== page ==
Cambridge, MA, USA, 30 April 2009 (By Michael Paulson, The Boston Globe) - The Dalai Lama, kicking off a four-day visit to the Boston area, today acknowledged China's extraordinary economic and political might, but said the world's largest nation's quest to be considered a superpower will be stymied as long as China continues to dodge human rights concerns.
The 73-year-old spiritual and political leader of Tibetan Buddhism, who has led a government in exile in India for 50 years, beamed and laughed as he fielded questions from the Boston news media at the Charles Hotel, sitting in a conference room decorated with images of doodles and notes by former President John F. Kennedy. As he began the session, he was noticeably fatigued, but he became increasingly animated, and as he rose to leave, a reporter's shouted question about whether he ever expected to set foot in Tibet again prompted a lengthy finger-pointing response about the meanings of home and of hope, and he then plunged into the media scrum to bow, shake hands, and pose for pictures.
Perhaps the most pointed moment of the news conference came when the Dalai Lama appeared to compare the U.S. to China, criticizing the wars in Afghanistan and Iraq alongside his criticism of China's repression of Tibetan demonstrators last year.
Despite the fact that some have criticized the Obama administration, and particularly Secretary of State Hillary Clinton, for allegedly soft-pedalling human rights concerns when talking with China, the Dalai Lama said he saw no change in American policy toward Tibet with the arrival of the new administration, and he praised Obama as "straightforward" and for trying to improve some of America's testier foreign relationships.
But the Dalai Lama also acknowledged that he is not meeting with Obama during his current trip the US, and said that he hopes, but is not certain, that he will meet the president during another trip to the U.S. in October. And the Dalai Lama said, referring to former President George W. Bush, "I love President Bush,'' acknowledging serious policy disagreements, but citing Bush's warm personality.
The Dalai Lama offered warm remarks about Harvard University, which he first visited in 1979, and will visit again tomorrow with a speech at The Memorial Church and a tree-planting ceremony in Harvard Yard. The Dalai Lama has cultivated a relationship with Harvard because of a perception that many the nation's future leaders study there.
During this visit to Boston -- the Dalai Lama's sixth trip to the region -- he will also dedicate a new ethics center, named after him, at MIT; will discuss the relationship between meditation and psychotherapy at a Harvard Medical School sponsored panel discussion, and will host two large public events, including an introductory course in Buddhism, that are expected to be attended by as many as 13,000 people on Saturday at Gillette Stadium in Foxboro.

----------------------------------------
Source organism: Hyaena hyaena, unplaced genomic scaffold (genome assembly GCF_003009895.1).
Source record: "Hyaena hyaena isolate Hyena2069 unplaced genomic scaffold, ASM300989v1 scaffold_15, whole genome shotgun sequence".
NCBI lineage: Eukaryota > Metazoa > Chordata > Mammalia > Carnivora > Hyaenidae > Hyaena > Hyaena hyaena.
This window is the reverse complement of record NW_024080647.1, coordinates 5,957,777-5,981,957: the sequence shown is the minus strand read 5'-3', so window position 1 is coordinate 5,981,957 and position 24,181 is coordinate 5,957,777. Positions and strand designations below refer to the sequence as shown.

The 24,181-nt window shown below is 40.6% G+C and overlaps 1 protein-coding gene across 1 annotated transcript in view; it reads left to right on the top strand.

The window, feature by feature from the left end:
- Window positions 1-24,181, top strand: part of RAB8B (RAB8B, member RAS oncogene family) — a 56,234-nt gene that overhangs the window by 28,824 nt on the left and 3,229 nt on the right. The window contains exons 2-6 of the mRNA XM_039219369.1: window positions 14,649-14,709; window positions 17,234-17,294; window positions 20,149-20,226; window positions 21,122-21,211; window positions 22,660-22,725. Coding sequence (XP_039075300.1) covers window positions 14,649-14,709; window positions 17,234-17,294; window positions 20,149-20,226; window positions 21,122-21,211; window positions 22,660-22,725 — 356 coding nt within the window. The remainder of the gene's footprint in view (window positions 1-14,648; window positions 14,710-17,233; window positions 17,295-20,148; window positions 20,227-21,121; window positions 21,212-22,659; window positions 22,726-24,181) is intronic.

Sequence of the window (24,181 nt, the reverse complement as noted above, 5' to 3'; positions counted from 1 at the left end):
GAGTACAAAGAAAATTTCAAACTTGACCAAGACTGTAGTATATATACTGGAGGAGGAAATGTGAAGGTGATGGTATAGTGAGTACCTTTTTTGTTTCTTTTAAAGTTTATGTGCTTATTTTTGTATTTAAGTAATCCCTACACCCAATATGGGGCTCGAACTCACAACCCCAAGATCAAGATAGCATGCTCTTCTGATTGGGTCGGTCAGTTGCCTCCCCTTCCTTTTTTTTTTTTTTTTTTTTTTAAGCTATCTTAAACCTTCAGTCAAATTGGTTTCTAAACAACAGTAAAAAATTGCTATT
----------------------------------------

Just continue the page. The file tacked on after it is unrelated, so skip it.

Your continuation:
While in Cambridge, the Dalai Lama was scheduled to meet privately with a handful of elderly and disabled Tibetan-Americans, but most of the area's tiny Tibetan community -- estimated at about 600 people -- is expected to arrive en masse in Foxboro on Saturday.
"I doubt there is a single Tibetan in Boston who won't be there -- this is a huge deal for Tibetans to see His Holiness,'' said Dhondup Phunkhang, a spokesman for the Tibetan Association of Boston. "Tibetans in Tibet risk their lives to see him, so of course we who live in a free country should go. It's a huge honor to be able to see him and to associate with His Holiness.''
The Dalai Lama, asked whether, after 50 years with no success in his quest to win greater autonomy for Tibet, there is any reason for hope for the Tibetan cause, acknowledged that rationally there is little cause for optimism. However, he offered a brief history of post-revolutionary China, suggesting that the nation has repeatedly changed course in serious ways, and so it is possible it will change again. He said China has essentially abandoned socialism -- he called it a "capitalist autocratic communist'' nation. And he said the Chinese people have been more sympathetic to the Tibetan cause than has the Chinese government -- he cited as evidence what he said were articles sympathetic to Tibet that have been written by Chinese authors over the last year.